Suvibhakta, Su-vibhakta: 8 definitions


Suvibhakta means something in Buddhism, Pali, Hinduism, Sanskrit. If you want to know the exact meaning, history, etymology or English translation of this term then check out the descriptions on this page. Add your comment or reference to a book if you want to contribute to this summary article.

In Hinduism

Yoga (school of philosophy)

[«previous next»] — Suvibhakta in Yoga glossary
Source: ORA: Amanaska (king of all yogas): A Critical Edition and Annotated Translation by Jason Birch

Suvibhakta (सुविभक्त) refers to “(that place which is) thoroughly secluded” (and thus suitable for Yoga practice), according to the Parākhyatantra.—The Amanaska’s description of the ideal place in which to practise Yoga is based on four standard characteristics; it should be isolated, solitary, clean and beautiful. Similar descriptions are found in Tantric traditions. [...] The Parākhyatantra, emphasizes seclusion: “In a lonely place, or a grove, or in an agreeable mountain cave, or in an earthen hut that is thoroughly secluded (suvibhakta), free from insects, draught and damp”.

Yoga book cover
context information

Yoga is originally considered a branch of Hindu philosophy (astika), but both ancient and modern Yoga combine the physical, mental and spiritual. Yoga teaches various physical techniques also known as āsanas (postures), used for various purposes (eg., meditation, contemplation, relaxation).

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In Buddhism

Mahayana (major branch of Buddhism)

[«previous next»] — Suvibhakta in Mahayana glossary
Source: De Gruyter: A Buddhist Ritual Manual on Agriculture

Suvibhakta (सुविभक्त) refers to “well proportioned”, according to the Vajratuṇḍasamayakalparāja, an ancient Buddhist ritual manual on agriculture from the 5th-century (or earlier), containing various instructions for the Sangha to provide agriculture-related services to laypeople including rain-making, weather control and crop protection.—Accordingly, [as the Bhagavān teaches the offering manual of the root-heart] “[...] A square maṇḍalaka should be made, well proportioned (suvibhakta) by its parts, with cow dung that has not touched the ground. Eight stakes made of khadira-wood and measuring eight aṅgulas should be driven into the ground. One should drive them into the ground in the ten directions, in the four corners. [...]”.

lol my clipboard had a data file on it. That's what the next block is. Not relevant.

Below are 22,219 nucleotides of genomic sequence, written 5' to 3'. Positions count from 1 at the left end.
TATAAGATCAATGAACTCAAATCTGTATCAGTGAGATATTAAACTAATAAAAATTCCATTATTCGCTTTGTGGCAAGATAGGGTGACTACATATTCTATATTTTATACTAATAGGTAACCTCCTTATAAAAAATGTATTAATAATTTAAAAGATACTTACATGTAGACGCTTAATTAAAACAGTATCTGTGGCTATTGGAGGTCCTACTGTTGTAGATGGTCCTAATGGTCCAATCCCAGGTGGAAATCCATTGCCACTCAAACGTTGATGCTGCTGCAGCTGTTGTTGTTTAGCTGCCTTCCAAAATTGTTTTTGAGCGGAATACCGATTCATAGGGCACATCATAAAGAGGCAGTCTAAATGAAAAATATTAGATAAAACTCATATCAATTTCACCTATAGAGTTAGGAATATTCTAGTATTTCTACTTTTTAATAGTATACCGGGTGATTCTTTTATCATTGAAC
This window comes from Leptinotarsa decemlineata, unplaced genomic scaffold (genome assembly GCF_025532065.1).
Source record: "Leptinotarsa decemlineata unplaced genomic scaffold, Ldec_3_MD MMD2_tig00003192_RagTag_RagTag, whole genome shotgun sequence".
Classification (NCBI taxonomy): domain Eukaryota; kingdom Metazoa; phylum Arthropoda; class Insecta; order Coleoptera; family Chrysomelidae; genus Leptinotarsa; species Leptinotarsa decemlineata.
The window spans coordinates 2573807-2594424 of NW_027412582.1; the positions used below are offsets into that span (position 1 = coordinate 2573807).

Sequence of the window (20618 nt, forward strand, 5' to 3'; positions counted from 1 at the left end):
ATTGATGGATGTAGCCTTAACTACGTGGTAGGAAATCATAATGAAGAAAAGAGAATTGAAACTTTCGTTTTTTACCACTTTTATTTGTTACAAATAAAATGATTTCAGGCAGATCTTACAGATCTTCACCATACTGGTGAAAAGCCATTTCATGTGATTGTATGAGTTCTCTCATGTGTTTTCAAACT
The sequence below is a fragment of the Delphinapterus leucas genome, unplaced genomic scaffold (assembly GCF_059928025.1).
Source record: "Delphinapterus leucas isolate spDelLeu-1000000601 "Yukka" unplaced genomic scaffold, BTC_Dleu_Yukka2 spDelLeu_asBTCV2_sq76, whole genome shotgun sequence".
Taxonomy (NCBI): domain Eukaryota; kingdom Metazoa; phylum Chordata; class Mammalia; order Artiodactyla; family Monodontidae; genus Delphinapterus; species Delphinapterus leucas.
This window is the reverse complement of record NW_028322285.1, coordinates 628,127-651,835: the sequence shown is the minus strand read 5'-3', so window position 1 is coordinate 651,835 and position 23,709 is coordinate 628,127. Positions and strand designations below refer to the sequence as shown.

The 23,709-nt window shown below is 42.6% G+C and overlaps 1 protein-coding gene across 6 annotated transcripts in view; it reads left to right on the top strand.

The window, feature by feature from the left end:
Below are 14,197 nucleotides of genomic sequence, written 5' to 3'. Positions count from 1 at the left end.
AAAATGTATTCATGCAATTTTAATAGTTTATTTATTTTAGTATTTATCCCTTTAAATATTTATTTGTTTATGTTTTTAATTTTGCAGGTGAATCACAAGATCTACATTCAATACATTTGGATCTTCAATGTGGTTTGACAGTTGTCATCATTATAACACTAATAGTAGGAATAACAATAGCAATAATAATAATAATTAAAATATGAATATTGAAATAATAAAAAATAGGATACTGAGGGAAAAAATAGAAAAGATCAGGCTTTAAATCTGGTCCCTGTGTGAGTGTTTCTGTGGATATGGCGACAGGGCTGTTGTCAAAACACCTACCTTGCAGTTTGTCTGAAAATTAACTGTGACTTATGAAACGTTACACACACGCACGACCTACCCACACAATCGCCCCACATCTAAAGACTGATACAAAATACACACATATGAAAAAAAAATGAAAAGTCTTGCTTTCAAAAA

Mahayana book cover
context information

Mahayana (महायान, mahāyāna) is a major branch of Buddhism focusing on the path of a Bodhisattva (spiritual aspirants/ enlightened beings). Extant literature is vast and primarely composed in the Sanskrit language. There are many sūtras of which some of the earliest are the various Prajñāpāramitā sūtras.

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Languages of India and abroad

Sanskrit dictionary

[«previous next»] — Suvibhakta in Sanskrit glossary
Source: DDSA: The practical Sanskrit-English dictionary

Suvibhakta (सुविभक्त).—a. well proportioned, symmetrical.

Suvibhakta is a Sanskrit compound consisting of the terms su and vibhakta (विभक्त).

Source: Cologne Digital Sanskrit Dictionaries: Edgerton Buddhist Hybrid Sanskrit Dictionary

Suvibhakta (सुविभक्त).—name of a Bodhisattva: Gaṇḍavyūha 442.10.

Source: Cologne Digital Sanskrit Dictionaries: Cappeller Sanskrit-English Dictionary

Suvibhakta (सुविभक्त).—[adjective] well divided or proportioned, regular.

Source: Cologne Digital Sanskrit Dictionaries: Monier-Williams Sanskrit-English Dictionary

1) Suvibhakta (सुविभक्त):—[=su-vibhakta] [from su > su-yaj] mfn. well separated or distributed, [Harivaṃśa; Suśruta; Bhāgavata-purāṇa]

2) [v.s. ...] well proportioned, symmetrical, [Mahābhārata; Kāvya literature] etc.

Source: DDSA: Paia-sadda-mahannavo; a comprehensive Prakrit Hindi dictionary (S)

Suvibhakta (सुविभक्त) in the Sanskrit language is related to the Prakrit word: Suvibhatta.

[Sanskrit to German]

Suvibhakta in German

context information

Sanskrit, also spelled संस्कृतम् (saṃskṛtam), is an ancient language of India commonly seen as the grandmother of the Indo-European language family (even English!). Closely allied with Prakrit and Pali, Sanskrit is more exhaustive in both grammar and terms and has the most extensive collection of literature in the world, greatly surpassing its sister-languages Greek and Latin.

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